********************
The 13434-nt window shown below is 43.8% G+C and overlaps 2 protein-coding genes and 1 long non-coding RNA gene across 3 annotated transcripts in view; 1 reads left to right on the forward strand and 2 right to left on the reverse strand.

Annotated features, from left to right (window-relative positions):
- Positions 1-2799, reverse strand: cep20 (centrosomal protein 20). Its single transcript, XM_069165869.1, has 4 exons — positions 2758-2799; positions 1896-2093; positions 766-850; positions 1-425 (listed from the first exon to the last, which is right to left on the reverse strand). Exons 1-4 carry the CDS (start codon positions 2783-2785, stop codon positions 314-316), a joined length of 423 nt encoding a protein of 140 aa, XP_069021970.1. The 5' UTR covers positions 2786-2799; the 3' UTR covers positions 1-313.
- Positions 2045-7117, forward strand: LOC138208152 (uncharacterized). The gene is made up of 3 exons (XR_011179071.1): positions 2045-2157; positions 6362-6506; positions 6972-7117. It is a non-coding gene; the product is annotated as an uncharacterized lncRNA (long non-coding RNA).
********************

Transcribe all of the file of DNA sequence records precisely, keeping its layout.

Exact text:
The 13434-nt window shown below is 43.8% G+C and overlaps 2 protein-coding genes and 1 long non-coding RNA gene across 3 annotated transcripts in view; 1 reads left to right on the forward strand and 2 right to left on the reverse strand.

Annotated features, from left to right (window-relative positions):
- Positions 1-2799, reverse strand: cep20 (centrosomal protein 20). Its single transcript, XM_069165869.1, has 4 exons — positions 2758-2799; positions 1896-2093; positions 766-850; positions 1-425 (listed from the first exon to the last, which is right to left on the reverse strand). Exons 1-4 carry the CDS (start codon positions 2783-2785, stop codon positions 314-316), a joined length of 423 nt encoding a protein of 140 aa, XP_069021970.1. The 5' UTR covers positions 2786-2799; the 3' UTR covers positions 1-313.
- Positions 2045-7117, forward strand: LOC138208152 (uncharacterized). The gene is made up of 3 exons (XR_011179071.1): positions 2045-2157; positions 6362-6506; positions 6972-7117. It is a non-coding gene; the product is annotated as an uncharacterized lncRNA (long non-coding RNA).